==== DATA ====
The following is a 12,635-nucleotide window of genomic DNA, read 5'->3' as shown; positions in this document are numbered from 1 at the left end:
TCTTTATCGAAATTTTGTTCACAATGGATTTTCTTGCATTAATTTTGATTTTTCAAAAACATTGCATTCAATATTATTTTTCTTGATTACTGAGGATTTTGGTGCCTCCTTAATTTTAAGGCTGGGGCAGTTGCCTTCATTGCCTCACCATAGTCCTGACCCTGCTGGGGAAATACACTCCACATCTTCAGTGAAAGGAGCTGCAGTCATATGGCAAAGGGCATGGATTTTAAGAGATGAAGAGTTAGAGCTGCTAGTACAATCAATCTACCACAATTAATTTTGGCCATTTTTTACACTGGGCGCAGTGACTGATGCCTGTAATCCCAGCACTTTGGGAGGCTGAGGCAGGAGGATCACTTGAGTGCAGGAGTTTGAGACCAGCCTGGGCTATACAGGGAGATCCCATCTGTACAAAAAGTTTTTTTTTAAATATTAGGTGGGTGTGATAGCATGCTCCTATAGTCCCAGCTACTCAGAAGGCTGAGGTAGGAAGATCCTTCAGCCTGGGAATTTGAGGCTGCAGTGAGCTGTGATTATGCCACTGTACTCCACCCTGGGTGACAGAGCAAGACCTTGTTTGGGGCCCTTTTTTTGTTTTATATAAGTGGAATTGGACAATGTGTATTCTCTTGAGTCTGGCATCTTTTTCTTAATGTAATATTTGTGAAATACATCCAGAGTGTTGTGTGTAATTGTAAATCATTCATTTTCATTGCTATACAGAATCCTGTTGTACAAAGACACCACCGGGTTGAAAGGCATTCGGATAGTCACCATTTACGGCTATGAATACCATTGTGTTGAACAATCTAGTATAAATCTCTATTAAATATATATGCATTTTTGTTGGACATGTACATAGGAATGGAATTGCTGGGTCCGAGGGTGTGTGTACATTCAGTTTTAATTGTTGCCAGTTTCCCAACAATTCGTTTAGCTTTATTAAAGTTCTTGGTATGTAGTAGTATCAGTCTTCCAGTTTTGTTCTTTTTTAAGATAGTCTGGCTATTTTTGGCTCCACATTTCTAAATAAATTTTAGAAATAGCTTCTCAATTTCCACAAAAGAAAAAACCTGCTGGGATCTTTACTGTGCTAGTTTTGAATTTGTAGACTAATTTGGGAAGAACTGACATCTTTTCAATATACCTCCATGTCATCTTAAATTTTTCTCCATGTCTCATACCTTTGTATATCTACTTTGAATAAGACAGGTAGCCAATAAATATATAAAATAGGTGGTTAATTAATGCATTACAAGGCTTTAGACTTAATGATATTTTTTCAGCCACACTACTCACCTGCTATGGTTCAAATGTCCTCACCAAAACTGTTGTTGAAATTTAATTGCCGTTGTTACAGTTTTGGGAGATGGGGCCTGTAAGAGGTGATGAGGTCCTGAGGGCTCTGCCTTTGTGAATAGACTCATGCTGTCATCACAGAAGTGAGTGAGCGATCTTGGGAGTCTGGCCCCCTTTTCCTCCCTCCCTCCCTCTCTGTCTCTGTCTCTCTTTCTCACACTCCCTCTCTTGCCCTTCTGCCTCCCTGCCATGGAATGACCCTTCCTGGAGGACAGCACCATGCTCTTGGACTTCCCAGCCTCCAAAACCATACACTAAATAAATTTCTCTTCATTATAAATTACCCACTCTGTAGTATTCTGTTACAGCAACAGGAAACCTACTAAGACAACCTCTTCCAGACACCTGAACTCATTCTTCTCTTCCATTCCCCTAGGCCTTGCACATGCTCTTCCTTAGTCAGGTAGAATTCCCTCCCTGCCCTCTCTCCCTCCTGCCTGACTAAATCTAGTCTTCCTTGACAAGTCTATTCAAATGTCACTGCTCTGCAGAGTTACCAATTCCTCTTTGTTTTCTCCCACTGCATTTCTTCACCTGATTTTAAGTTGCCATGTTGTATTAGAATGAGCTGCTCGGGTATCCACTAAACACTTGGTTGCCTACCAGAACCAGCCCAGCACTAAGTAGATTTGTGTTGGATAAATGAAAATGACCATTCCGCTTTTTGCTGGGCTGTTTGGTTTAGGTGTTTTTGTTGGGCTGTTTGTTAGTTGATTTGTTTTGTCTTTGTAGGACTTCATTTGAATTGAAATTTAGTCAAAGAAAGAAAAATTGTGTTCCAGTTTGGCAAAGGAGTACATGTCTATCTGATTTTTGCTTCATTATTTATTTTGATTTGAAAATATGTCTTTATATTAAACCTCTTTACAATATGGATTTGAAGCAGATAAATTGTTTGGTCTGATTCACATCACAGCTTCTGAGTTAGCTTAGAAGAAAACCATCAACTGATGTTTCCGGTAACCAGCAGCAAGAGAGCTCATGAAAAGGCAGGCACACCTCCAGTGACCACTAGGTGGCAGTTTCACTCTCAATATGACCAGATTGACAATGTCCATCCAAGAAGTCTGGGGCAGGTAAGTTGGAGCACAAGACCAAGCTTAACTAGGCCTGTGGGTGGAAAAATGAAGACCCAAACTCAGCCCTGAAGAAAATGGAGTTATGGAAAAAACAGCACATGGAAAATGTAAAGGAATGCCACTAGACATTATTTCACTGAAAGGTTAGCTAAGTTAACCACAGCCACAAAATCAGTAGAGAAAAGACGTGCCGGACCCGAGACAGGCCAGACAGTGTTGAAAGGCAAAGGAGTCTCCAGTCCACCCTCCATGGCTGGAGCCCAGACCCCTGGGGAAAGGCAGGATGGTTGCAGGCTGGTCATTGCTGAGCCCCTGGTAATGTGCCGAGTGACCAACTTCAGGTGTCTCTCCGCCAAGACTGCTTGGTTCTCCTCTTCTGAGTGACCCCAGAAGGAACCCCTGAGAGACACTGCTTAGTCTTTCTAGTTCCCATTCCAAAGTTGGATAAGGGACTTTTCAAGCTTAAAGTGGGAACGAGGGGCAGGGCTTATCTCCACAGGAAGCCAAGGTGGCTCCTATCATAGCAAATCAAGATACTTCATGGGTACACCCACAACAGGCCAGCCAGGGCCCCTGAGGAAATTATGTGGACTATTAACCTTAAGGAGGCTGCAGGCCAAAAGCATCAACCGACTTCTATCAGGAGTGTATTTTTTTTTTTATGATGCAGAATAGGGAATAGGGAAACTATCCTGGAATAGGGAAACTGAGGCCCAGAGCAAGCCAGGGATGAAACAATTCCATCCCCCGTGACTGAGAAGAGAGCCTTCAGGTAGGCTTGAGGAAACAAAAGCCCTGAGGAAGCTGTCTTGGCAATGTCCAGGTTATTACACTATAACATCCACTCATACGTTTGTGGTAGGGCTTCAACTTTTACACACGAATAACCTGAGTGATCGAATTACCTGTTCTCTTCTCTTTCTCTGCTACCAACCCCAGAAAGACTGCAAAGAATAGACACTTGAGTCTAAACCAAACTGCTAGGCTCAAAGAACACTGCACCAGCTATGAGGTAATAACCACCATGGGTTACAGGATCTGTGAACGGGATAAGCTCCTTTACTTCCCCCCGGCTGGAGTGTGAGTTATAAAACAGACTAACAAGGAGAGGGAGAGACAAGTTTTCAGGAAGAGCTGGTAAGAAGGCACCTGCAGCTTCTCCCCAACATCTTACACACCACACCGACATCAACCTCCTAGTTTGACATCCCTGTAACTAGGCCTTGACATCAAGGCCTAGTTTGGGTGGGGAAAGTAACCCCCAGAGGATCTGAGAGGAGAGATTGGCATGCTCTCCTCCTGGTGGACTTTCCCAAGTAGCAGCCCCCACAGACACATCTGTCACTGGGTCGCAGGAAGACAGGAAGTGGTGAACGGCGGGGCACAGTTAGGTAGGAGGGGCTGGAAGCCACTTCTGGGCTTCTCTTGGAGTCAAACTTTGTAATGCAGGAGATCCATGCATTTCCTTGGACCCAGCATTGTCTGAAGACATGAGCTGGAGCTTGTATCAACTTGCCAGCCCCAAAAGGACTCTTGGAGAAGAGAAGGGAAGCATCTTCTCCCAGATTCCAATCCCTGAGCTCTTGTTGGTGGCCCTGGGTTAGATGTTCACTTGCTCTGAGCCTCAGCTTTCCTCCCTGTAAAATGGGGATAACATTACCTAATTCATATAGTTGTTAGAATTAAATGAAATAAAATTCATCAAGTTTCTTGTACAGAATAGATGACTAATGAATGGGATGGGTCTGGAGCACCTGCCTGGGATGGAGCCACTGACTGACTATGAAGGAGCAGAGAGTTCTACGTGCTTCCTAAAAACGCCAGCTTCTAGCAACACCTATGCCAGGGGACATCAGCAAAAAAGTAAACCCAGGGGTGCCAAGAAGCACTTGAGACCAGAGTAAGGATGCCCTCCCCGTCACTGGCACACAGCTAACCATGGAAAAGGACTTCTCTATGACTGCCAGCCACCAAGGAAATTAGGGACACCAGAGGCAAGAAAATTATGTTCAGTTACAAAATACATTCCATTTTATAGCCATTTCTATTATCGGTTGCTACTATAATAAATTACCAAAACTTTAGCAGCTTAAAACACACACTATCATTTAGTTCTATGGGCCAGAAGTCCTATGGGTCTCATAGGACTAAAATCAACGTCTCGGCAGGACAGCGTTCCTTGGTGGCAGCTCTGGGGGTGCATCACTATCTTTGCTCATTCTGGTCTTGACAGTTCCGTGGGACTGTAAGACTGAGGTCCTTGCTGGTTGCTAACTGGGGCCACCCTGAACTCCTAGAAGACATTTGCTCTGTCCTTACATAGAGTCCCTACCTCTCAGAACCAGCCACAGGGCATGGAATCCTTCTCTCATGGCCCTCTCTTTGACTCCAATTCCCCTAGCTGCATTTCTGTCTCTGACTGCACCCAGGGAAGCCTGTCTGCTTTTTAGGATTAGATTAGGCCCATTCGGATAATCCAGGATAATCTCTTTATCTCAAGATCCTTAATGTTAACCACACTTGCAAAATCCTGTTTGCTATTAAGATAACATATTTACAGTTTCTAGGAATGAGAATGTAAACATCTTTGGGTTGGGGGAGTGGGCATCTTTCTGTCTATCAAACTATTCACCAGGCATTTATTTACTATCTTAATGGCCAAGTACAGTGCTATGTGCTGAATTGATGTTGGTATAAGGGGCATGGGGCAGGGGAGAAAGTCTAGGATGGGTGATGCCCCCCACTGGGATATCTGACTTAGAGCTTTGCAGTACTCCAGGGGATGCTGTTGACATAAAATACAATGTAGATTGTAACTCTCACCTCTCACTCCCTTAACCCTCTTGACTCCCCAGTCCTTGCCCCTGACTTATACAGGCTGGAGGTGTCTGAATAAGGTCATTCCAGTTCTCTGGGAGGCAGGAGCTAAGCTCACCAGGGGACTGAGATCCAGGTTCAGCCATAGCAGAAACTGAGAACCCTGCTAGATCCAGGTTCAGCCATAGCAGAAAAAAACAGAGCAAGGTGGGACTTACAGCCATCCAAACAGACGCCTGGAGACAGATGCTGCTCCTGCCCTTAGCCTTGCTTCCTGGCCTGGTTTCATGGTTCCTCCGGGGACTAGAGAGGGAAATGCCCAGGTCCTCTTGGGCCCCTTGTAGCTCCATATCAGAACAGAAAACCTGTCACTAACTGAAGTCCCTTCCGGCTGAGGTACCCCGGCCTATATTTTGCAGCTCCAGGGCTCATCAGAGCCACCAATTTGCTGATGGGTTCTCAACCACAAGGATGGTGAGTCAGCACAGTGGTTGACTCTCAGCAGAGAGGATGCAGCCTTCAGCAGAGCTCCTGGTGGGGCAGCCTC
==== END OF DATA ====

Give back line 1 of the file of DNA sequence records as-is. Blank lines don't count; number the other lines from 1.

The following is a 12,635-nucleotide window of genomic DNA, read 5'->3' as shown; positions in this document are numbered from 1 at the left end: